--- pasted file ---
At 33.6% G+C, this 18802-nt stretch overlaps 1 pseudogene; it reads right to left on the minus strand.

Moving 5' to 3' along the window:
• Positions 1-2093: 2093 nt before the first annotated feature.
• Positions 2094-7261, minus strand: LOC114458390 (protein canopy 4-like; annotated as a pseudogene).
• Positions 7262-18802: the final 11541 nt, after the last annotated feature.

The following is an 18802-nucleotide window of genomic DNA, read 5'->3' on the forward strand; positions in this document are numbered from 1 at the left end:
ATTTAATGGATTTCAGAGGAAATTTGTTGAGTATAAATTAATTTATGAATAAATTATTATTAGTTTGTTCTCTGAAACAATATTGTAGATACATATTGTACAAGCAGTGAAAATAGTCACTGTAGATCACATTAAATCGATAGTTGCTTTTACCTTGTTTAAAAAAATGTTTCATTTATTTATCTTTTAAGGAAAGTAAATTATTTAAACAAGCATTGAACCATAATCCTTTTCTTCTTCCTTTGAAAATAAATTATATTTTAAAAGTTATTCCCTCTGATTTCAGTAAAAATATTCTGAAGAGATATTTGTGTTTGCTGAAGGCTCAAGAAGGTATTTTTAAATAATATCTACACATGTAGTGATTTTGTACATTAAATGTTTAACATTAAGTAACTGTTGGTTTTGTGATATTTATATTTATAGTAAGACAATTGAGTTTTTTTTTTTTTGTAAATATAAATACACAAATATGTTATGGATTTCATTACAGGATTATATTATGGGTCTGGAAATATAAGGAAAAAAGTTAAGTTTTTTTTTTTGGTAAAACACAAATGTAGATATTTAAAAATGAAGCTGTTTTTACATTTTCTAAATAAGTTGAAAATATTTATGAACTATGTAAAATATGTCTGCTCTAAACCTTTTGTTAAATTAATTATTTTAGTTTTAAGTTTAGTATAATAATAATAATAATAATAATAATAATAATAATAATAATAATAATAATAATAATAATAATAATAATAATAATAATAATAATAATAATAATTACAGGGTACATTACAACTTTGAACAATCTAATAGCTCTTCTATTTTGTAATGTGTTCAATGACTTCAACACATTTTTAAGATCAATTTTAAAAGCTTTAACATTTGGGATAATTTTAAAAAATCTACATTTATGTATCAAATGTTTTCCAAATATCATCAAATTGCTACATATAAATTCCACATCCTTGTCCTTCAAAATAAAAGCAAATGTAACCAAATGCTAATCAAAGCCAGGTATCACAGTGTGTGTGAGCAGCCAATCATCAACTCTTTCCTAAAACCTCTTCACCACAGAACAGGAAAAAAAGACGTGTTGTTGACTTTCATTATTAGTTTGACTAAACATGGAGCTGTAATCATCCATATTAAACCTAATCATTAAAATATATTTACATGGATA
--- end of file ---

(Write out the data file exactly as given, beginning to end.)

At 33.6% G+C, this 18802-nt stretch overlaps 1 pseudogene; it reads right to left on the minus strand.

Moving 5' to 3' along the window:
• Positions 1-2093: 2093 nt before the first annotated feature.
• Positions 2094-7261, minus strand: LOC114458390 (protein canopy 4-like; annotated as a pseudogene).
• Positions 7262-18802: the final 11541 nt, after the last annotated feature.

The following is an 18802-nucleotide window of genomic DNA, read 5'->3' on the forward strand; positions in this document are numbered from 1 at the left end:
ATTTAATGGATTTCAGAGGAAATTTGTTGAGTATAAATTAATTTATGAATAAATTATTATTAGTTTGTTCTCTGAAACAATATTGTAGATACATATTGTACAAGCAGTGAAAATAGTCACTGTAGATCACATTAAATCGATAGTTGCTTTTACCTTGTTTAAAAAAATGTTTCATTTATTTATCTTTTAAGGAAAGTAAATTATTTAAACAAGCATTGAACCATAATCCTTTTCTTCTTCCTTTGAAAATAAATTATATTTTAAAAGTTATTCCCTCTGATTTCAGTAAAAATATTCTGAAGAGATATTTGTGTTTGCTGAAGGCTCAAGAAGGTATTTTTAAATAATATCTACACATGTAGTGATTTTGTACATTAAATGTTTAACATTAAGTAACTGTTGGTTTTGTGATATTTATATTTATAGTAAGACAATTGAGTTTTTTTTTTTTTGTAAATATAAATACACAAATATGTTATGGATTTCATTACAGGATTATATTATGGGTCTGGAAATATAAGGAAAAAAGTTAAGTTTTTTTTTTTGGTAAAACACAAATGTAGATATTTAAAAATGAAGCTGTTTTTACATTTTCTAAATAAGTTGAAAATATTTATGAACTATGTAAAATATGTCTGCTCTAAACCTTTTGTTAAATTAATTATTTTAGTTTTAAGTTTAGTATAATAATAATAATAATAATAATAATAATAATAATAATAATAATAATAATAATAATAATAATAATAATAATAATAATAATAATAATAATAATTACAGGGTACATTACAACTTTGAACAATCTAATAGCTCTTCTATTTTGTAATGTGTTCAATGACTTCAACACATTTTTAAGATCAATTTTAAAAGCTTTAACATTTGGGATAATTTTAAAAAATCTACATTTATGTATCAAATGTTTTCCAAATATCATCAAATTGCTACATATAAATTCCACATCCTTGTCCTTCAAAATAAAAGCAAATGTAACCAAATGCTAATCAAAGCCAGGTATCACAGTGTGTGTGAGCAGCCAATCATCAACTCTTTCCTAAAACCTCTTCACCACAGAACAGGAAAAAAAGACGTGTTGTTGACTTTCATTATTAGTTTGACTAAACATGGAGCTGTAATCATCCATATTAAACCTAATCATTAAAATATATTTACATGGATA